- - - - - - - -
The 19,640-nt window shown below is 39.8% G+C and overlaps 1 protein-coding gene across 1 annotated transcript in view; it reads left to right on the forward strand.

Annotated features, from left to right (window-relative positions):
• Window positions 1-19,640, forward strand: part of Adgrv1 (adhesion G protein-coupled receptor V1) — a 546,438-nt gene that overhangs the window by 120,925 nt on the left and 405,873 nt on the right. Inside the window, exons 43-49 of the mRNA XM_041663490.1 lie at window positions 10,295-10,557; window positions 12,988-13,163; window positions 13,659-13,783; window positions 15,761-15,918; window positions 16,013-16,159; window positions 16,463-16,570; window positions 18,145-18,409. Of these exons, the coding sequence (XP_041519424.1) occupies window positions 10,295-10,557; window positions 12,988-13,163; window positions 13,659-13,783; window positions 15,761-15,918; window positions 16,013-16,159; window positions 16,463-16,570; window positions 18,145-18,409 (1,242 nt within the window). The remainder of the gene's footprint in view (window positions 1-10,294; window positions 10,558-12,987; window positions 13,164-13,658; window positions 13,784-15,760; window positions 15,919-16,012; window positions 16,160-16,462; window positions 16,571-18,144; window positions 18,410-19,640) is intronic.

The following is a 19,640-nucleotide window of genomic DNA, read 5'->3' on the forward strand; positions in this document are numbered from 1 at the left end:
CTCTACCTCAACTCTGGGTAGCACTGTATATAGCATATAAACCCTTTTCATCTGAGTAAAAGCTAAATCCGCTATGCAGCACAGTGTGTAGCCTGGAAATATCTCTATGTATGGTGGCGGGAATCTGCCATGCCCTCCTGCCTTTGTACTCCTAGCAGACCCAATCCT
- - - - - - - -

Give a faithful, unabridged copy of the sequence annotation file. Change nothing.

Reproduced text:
The 19,640-nt window shown below is 39.8% G+C and overlaps 1 protein-coding gene across 1 annotated transcript in view; it reads left to right on the forward strand.

Annotated features, from left to right (window-relative positions):
• Window positions 1-19,640, forward strand: part of Adgrv1 (adhesion G protein-coupled receptor V1) — a 546,438-nt gene that overhangs the window by 120,925 nt on the left and 405,873 nt on the right. Inside the window, exons 43-49 of the mRNA XM_041663490.1 lie at window positions 10,295-10,557; window positions 12,988-13,163; window positions 13,659-13,783; window positions 15,761-15,918; window positions 16,013-16,159; window positions 16,463-16,570; window positions 18,145-18,409. Of these exons, the coding sequence (XP_041519424.1) occupies window positions 10,295-10,557; window positions 12,988-13,163; window positions 13,659-13,783; window positions 15,761-15,918; window positions 16,013-16,159; window positions 16,463-16,570; window positions 18,145-18,409 (1,242 nt within the window). The remainder of the gene's footprint in view (window positions 1-10,294; window positions 10,558-12,987; window positions 13,164-13,658; window positions 13,784-15,760; window positions 15,919-16,012; window positions 16,160-16,462; window positions 16,571-18,144; window positions 18,410-19,640) is intronic.

The following is a 19,640-nucleotide window of genomic DNA, read 5'->3' on the forward strand; positions in this document are numbered from 1 at the left end:
CTCTACCTCAACTCTGGGTAGCACTGTATATAGCATATAAACCCTTTTCATCTGAGTAAAAGCTAAATCCGCTATGCAGCACAGTGTGTAGCCTGGAAATATCTCTATGTATGGTGGCGGGAATCTGCCATGCCCTCCTGCCTTTGTACTCCTAGCAGACCCAATCCT